In September 2002, the Bush administration published its National Security Strategy, which articulated a dramatic change in its foreign policy outlook after the 9/11 terrorist attacks. The new strategy declared that "we are menaced less by fleets and armies than by catastrophic technologies falling into the hands of the embittered few."
The new strategy attracted criticism at home and abroad for its excessive rhetoric about preemptive military strikes and the promotion of American primacy.
Critics pointed out that the practice of preemption is not new, but turning it into a doctrine weakens international norms and encourages other countries to engage in risky actions. Similarly, they argued, American primacy is a fact, but there is no need for rhetoric that rubs other peoples' faces in it.
Notwithstanding such flaws, the new Bush strategy responded to the deep trends in world politics illuminated by the events of Sept. 11, 2001. And that response was correct in many ways because transnational terrorism and weapons of mass destruction are the greatest threats we face.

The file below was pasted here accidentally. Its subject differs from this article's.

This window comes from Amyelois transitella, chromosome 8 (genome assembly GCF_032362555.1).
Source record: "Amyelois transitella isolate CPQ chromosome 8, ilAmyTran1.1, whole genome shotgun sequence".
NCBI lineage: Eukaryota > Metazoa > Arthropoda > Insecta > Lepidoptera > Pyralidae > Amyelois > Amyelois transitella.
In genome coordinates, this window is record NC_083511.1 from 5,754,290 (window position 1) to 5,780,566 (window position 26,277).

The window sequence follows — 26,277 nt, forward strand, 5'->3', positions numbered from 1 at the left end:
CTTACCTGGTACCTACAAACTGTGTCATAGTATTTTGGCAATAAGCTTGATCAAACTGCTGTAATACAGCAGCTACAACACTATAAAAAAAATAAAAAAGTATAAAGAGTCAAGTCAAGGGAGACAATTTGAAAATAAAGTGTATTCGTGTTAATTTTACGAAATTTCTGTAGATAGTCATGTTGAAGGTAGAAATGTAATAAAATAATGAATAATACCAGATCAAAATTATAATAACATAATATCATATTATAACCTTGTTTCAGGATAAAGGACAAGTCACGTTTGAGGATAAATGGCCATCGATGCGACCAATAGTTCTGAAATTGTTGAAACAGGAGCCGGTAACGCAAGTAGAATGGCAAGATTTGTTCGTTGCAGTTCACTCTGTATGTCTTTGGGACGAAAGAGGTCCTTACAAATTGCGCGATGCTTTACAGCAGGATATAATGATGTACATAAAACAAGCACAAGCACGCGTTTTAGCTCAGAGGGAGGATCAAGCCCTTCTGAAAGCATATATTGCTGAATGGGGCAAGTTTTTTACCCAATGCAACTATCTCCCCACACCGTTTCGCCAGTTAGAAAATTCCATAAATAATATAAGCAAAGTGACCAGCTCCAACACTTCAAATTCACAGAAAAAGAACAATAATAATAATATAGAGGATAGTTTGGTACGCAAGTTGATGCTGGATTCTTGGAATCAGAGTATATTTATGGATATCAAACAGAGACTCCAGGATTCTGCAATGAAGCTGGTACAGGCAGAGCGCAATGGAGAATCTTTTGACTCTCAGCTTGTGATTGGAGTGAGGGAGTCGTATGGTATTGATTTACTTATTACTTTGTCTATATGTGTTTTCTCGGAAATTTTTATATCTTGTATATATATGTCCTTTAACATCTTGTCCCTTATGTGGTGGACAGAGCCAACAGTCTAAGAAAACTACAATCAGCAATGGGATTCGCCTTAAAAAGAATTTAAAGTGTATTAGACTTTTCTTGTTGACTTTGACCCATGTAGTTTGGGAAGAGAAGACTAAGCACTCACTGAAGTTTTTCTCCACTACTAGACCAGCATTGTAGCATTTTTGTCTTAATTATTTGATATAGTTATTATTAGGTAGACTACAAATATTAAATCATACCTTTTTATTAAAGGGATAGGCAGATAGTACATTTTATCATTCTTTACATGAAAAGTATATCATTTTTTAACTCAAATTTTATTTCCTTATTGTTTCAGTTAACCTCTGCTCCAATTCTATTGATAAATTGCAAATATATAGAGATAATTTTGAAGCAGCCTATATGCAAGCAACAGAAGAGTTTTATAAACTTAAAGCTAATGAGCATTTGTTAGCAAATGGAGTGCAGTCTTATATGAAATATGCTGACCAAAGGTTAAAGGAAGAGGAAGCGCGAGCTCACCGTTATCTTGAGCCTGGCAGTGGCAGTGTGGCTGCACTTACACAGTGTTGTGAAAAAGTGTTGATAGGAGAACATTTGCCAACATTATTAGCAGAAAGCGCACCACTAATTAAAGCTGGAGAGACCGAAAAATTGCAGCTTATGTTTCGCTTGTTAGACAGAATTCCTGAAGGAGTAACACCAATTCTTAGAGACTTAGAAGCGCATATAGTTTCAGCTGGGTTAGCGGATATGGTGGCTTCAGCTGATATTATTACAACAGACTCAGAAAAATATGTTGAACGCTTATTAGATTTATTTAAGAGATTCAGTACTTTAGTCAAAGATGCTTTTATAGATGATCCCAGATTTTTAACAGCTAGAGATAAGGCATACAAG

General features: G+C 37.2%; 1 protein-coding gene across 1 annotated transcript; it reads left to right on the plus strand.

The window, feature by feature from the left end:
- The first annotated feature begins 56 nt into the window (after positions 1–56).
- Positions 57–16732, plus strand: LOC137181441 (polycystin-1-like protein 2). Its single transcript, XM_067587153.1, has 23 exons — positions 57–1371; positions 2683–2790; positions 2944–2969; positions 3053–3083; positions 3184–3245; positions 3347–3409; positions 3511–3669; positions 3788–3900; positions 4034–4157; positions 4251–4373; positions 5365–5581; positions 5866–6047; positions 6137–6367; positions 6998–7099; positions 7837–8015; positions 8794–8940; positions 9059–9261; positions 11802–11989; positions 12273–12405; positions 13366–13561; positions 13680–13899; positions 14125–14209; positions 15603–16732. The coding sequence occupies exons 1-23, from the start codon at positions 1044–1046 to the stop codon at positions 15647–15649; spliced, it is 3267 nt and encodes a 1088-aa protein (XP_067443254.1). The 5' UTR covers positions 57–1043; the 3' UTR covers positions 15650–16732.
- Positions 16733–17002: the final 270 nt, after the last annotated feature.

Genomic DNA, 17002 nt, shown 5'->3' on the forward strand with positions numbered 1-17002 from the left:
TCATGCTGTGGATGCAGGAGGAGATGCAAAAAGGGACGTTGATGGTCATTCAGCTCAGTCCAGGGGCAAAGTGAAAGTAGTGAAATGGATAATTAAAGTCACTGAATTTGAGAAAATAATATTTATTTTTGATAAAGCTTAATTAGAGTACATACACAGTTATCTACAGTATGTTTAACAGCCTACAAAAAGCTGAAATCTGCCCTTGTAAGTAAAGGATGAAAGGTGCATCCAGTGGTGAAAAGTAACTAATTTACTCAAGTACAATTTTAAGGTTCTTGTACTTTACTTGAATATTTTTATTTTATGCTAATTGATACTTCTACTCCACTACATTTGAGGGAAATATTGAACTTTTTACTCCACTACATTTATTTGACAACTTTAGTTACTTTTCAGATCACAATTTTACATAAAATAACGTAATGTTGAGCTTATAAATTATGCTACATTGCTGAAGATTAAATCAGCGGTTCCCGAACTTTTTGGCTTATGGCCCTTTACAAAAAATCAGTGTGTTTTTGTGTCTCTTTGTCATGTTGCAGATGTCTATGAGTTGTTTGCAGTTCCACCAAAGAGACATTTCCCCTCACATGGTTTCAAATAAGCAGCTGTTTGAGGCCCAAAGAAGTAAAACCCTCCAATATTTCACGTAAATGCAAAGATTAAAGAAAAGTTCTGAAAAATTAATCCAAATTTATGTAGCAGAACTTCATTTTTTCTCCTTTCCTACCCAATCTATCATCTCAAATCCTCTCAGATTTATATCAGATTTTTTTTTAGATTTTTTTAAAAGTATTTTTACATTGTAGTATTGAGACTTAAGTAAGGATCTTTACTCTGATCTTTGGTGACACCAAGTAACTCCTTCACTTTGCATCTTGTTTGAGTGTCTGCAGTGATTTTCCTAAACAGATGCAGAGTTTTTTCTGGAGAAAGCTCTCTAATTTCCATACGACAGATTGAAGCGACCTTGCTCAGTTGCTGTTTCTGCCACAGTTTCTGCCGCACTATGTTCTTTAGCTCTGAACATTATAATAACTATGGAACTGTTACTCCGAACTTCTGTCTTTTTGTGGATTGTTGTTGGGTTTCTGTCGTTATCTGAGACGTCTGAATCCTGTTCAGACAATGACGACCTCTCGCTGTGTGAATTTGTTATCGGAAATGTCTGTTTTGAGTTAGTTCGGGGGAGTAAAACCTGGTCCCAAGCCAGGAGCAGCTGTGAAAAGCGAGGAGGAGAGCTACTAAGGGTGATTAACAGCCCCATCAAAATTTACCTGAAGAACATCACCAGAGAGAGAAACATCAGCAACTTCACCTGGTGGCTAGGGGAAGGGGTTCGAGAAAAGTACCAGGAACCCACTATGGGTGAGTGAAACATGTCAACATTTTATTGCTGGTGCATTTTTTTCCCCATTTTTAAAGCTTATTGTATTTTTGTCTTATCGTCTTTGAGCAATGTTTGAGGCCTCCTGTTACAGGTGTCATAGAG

But what the administration has not yet sorted out is how to go about implementing the new approach to these threats. The US has done far better on identifying the ends than the means.
The means the administration has chosen have focused too heavily on "hard power," such as military force and economic suasion, and has not taken enough account of "soft power," such as persuading others to want the outcomes it wants. And that is a mistake, because terrorists stand to gain recruits and popular support if the US underestimates the importance of soft power.
Indeed, by acting impatiently and failing to develop a broad coalition for the invasion of Iraq, the Bush administration undercut its own strategy and helped Al Qaeda gain new recruits throughout the Islamic world. Recent polls show that after the Iraq war, more people in "friendly" countries such as Jordan and Pakistan are attracted to Osama bin Laden than to George W. Bush.